Their remembrance must make us grateful and humble.
Conceit and self-sufficiency are hindrances to growth in faith.
There is also a forwardness in faith.
The goal is 'Christlikeness'.
When a child is born, the family looks for 'resemblance' in the physical appearance of the baby to the ancestors -- present and past. One day, when the wheels of time stop spinning -- and we 'move on' -- then, God looks for the recognisable resemblance with the Elder Brother', Jesus Christ.
Refusing to surrender to God does not mean that we have not surrendered to any other. All of us surrender to something. Most of us surrender to ourselves as 'god'. But we dislike this 'god'. We do as we like and by now we do not like what we do. We express ourselves, but dislike the self we express. We do not like ourself as it is and others also do not like it.
So may thou give to the intellect, wisdom to comprehend that one thing; to the heart, sincerity to receive this understanding; to the will, purity that wills one thing. In prosperity may thou grant perseverance to will one thing; amid distraction, collectedness to will one thing; in suffering, patience to will one thing.
Soren Kierkegaard, Purity of Heart is to Will One Thing
Our perfection, therefore, is not to be flawless, but to be in tune with our redeemed destiny in Christ.
P.T. Forsyth, Christian Perfection
Faith is the condition of spiritual maturity in the sense of adultness, of entering on the real heritage of the soul. It is the soul coming to itself, coming of age, feeling its feet, entering on its native powers. Faith is perfection in this sense. It is not ceasing to grow, but entering on the normal region of growth.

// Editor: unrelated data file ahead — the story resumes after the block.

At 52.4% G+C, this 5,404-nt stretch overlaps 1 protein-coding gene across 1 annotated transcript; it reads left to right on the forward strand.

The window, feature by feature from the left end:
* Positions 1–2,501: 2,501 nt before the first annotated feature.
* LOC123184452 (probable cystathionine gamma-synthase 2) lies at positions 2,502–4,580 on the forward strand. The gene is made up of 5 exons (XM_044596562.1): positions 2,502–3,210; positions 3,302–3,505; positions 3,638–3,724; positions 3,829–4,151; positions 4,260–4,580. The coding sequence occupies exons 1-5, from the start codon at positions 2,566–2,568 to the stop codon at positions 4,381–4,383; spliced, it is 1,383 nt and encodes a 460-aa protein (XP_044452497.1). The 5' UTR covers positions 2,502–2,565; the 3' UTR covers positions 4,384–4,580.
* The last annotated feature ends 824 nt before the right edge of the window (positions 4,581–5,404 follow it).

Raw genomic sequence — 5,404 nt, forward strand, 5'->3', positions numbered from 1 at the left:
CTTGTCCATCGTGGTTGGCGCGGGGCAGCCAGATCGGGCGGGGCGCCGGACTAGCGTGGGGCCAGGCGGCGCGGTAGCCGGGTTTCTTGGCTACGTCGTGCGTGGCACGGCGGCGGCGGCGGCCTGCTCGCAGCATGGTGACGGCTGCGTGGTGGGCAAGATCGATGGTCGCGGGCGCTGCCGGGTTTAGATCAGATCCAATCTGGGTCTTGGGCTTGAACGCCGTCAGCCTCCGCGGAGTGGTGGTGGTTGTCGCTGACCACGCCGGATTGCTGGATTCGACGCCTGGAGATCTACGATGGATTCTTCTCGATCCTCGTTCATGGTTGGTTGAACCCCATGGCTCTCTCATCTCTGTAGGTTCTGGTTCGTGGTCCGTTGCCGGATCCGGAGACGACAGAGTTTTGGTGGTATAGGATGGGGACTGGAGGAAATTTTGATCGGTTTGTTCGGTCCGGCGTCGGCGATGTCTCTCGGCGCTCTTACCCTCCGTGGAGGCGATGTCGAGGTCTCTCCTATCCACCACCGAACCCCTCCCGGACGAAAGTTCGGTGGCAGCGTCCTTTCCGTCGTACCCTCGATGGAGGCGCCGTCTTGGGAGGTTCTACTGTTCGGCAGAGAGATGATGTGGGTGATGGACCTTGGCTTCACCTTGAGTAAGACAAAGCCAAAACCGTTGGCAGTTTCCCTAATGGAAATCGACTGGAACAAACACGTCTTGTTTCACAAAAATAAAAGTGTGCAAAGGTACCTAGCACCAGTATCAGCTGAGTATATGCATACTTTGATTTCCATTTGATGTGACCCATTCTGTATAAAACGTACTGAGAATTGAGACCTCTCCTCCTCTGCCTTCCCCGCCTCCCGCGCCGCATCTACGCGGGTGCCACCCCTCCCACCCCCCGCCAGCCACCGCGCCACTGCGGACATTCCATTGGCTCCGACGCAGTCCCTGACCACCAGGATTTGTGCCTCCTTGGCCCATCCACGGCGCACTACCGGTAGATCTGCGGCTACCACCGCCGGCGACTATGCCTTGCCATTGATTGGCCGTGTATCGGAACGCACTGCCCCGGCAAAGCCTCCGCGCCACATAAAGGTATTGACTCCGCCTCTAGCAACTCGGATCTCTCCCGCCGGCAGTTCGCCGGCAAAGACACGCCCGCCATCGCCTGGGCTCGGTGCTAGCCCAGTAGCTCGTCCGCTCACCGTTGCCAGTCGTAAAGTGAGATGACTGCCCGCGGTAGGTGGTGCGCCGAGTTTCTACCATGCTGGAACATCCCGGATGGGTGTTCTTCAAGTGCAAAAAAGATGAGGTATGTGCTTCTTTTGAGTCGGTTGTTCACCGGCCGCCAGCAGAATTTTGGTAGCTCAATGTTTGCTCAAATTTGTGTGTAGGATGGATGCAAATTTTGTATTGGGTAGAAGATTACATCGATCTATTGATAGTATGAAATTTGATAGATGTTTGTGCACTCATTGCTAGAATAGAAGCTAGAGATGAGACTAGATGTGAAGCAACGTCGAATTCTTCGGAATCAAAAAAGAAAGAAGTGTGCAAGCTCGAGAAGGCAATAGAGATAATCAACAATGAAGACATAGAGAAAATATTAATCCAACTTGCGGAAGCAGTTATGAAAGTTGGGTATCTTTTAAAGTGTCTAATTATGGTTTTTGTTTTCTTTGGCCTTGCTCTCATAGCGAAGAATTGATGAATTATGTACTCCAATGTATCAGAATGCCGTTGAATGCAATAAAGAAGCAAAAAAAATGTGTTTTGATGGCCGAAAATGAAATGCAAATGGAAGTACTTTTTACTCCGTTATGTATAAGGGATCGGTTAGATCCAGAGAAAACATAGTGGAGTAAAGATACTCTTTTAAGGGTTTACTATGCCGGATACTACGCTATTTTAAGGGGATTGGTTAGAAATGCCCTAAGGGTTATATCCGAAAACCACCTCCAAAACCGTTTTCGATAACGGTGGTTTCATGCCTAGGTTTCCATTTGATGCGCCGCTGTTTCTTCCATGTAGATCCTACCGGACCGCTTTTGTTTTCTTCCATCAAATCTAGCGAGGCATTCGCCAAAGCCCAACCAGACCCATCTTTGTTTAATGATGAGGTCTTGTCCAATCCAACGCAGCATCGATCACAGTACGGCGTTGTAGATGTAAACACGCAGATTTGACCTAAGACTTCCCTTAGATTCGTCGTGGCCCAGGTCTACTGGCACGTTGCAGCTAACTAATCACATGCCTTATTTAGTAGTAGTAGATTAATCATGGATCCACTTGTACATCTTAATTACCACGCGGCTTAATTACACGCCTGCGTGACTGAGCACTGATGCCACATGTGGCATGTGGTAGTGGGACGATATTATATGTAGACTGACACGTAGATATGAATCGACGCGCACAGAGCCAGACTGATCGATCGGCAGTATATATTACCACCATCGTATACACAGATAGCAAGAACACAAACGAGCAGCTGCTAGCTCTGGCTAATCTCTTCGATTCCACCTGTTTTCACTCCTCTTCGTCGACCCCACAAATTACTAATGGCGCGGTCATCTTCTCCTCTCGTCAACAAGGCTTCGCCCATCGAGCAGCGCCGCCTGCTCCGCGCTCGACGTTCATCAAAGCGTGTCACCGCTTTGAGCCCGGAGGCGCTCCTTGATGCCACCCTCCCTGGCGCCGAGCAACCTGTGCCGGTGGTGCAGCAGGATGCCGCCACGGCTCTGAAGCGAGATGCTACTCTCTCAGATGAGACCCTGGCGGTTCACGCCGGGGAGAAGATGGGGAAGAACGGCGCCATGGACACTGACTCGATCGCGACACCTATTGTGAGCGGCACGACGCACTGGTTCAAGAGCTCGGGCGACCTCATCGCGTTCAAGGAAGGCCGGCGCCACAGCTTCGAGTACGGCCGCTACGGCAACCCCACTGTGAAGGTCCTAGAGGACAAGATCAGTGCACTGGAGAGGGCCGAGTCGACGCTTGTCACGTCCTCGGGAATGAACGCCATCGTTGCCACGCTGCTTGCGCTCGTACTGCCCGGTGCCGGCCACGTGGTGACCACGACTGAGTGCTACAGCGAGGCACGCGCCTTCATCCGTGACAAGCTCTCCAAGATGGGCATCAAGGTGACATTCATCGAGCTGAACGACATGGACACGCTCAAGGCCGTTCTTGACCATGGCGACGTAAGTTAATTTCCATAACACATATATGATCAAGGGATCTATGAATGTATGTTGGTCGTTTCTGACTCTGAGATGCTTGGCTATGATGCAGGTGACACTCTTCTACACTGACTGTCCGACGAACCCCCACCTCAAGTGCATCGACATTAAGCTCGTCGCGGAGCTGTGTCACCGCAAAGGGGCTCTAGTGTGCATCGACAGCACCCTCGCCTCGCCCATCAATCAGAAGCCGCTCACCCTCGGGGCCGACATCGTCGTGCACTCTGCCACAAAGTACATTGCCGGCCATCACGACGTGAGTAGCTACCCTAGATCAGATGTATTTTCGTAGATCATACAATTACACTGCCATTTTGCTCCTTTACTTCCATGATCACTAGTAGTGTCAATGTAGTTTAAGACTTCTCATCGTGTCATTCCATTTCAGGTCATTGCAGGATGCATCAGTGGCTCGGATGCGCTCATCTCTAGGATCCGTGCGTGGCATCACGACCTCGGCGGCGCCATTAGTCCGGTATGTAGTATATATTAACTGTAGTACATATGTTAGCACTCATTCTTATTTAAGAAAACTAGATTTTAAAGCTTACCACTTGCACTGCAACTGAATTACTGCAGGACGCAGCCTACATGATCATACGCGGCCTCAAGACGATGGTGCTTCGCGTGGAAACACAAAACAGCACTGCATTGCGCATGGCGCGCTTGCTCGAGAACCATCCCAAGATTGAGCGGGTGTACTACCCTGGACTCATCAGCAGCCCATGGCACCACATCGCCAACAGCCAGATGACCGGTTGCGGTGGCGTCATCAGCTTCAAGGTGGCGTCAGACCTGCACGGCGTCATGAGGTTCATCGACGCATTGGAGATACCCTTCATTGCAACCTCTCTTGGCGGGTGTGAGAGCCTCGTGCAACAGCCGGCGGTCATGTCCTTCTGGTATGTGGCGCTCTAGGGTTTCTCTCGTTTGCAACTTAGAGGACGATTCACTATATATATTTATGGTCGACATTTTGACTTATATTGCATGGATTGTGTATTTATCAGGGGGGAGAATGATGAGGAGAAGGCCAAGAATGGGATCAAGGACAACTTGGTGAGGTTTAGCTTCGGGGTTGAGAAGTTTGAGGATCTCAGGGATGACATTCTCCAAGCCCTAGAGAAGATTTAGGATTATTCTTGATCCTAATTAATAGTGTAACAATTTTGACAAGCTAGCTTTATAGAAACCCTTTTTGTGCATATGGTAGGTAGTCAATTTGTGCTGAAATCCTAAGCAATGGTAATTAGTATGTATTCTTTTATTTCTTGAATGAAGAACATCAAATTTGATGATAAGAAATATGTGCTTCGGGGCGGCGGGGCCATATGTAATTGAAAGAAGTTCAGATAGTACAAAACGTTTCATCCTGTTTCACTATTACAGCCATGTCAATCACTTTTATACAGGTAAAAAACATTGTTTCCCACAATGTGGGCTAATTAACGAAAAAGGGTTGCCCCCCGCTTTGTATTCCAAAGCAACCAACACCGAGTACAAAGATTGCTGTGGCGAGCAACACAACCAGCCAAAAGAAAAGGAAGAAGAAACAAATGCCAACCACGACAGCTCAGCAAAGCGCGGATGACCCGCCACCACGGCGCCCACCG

P.T. Forsyth, Christian Perfection
Setting up a saving relationship with Christ is not essentially different from setting up a warm human friendship. In the latter the steps are five: (1) The stage of drawing near. This is a tentative, explorative stage. You are not certain whether you want to give yourself inwardly to the other person. It is the stage of yes and no. (2) The stage when there is the inward decision to give yourself to the other person- the stage of decision. (3) You implement the decision- you actually make the inward surrender to the other person. (4) Having given to the other person, you are now free to take from that person. There is an exchange of selves- you belong to that person, and that person belongs to you. You are one. (5) There is a continuous mutual adjustment of mind to mind, will to will, and being to being down through the years. The friendship unfolds.